We are impressed by the first sight of Giant’s Causeway, a UNESCO Heritage Site and geological phenomenon of 40,000 basalt stone columns formed by volcanic eruptions over 60 million years ago. The hexagonal, tube-like rock formations are stacked next to each other like puzzle pieces and appear completely surreal. We look out for rocks and boulders named after their unique shapes – the Organ, Harp, Chimney Stacks, Giant’s Boot, Ladies Fan, Camel’s Hump and Giant’s Eye before posing at the Wishing Chair among others. Locals believe this place is an ancient home of mythological warrior and giant, Finn Mac Cool and his wife Oonagh. The story talks about how Finn once challenged Benandonner, a giant who lived across the water in Scotland, to a fight.
He built a causeway of enormous stepping stones across the sea to Scotland, so that he could walk across without getting his feet wet. However, on realising Benandonner was a much bigger giant, he hurried back home and asked his wife for help. Oonagh disguised Finn as a baby and put him in a huge cradle. Hence, when Benandonner saw the size of the sleeping ‘baby’, he assumed the father must be enormous in comparison. Benandonner ran away for fear of his life and ripped up the Causeway steps on his way back!
Next, we halt at the turreted ruins of Dunluce Castle sitting on a basalt outcrop, high above the waves. Game of Thrones fans may know it as House of Greyjoy! The castle that has many inspired artists and writers down through the centuries was originally built in 1500 by the McQuillans, who came from Scotland in the 1200s as hired mercenaries, and built the castle around 200 years later. One of the most picturesque and romantic of Irish castles, Dunluce has an air of eeriness and melancholy that only adds to its charm. A defended site from at least 500 AD, the present castle ruins keep many secrets and ghost stories. There is a tale about the ghost of a sad and troubled woman sweeping the prison tower, lamenting her lost love. Another one speaks of how a large part of the castle kitchen collapsed into the sea during a storm, killing all servants but for one boy. During World War Two, the site was occasionally used as a lookout to monitor shipping.
To seal the day with a tipple, we head to Ireland‘s oldest working licensed distillery, dating from 1608. At Bushmills, it’s interesting to see how the unique triple-distilled Irish whiskey is produced. We experience all the sights, smells and noises as the smooth and rich malt spirit is made right in front of us. Have a keen interest in whiskey? Go for one of the tutored whiskey tasting sessions.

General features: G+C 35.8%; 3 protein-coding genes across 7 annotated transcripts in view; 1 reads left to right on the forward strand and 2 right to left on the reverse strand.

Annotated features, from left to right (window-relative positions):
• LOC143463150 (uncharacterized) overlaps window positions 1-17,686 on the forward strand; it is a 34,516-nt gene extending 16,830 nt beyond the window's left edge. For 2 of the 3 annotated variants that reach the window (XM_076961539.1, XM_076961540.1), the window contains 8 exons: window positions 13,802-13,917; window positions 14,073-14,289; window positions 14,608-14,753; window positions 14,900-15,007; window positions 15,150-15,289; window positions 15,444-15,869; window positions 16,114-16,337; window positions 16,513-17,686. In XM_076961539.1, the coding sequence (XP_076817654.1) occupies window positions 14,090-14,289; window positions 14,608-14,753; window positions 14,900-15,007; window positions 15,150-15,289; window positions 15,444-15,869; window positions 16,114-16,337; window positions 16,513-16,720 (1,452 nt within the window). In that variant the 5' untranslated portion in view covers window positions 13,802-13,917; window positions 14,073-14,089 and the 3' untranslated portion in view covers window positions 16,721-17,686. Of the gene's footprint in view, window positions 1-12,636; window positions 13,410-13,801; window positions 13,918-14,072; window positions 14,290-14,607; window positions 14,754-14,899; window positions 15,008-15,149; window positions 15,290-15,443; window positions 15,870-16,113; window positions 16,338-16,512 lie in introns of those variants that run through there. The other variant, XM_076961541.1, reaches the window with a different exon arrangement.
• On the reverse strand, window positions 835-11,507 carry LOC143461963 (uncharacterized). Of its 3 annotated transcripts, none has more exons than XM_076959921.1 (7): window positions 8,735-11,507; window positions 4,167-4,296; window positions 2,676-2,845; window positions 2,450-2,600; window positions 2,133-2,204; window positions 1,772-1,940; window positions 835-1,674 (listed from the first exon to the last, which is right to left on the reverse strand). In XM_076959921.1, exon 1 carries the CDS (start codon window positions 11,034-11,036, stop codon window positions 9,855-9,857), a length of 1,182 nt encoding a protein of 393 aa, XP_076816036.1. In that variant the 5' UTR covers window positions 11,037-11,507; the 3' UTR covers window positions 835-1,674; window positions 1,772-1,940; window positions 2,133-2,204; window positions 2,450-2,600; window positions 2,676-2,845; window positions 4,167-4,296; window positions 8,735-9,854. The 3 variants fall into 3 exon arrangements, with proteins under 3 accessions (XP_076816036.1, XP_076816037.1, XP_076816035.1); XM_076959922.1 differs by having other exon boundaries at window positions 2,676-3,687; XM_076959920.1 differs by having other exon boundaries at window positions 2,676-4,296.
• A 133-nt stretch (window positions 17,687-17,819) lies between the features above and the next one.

Driving up through the area around Bushmills? Consider taking a detour to witness Dark Hedges, one of the best known Game of Thrones filming locations in the area. The avenue of beech trees have an other-worldly, twisted look and were used in Season 2 when Arya Stark travels down the King’s Road to escape from King’s Landing, disguised as a boy. The iconic trees were earlier planted by the Stuart family in the 18th century as the striking landscape feature to impress guests as they approached the entrance to their Georgian mansion, Gracehill House. Although it looks like a quiet country lane, it’s often tough to get a decent photograph of the trees, courtesy mad tourist rush! The locals say this road is reputedly haunted by a spectral ‘Grey Lady’ who appears at dusk among the trees.
Causeway Coastal Route in Northern Ireland is regarded as “One of the World’s Greatest Road Journeys” . The 190 km designated Causeway Coastal Route is waymarked around the coast of Northern Ireland between Belfast and Londonderry, with nine shorter scenic drives for you to explore. It merges with the Wild Atlantic Way at Londonderry and The Mourne Scenic Route at Belfast.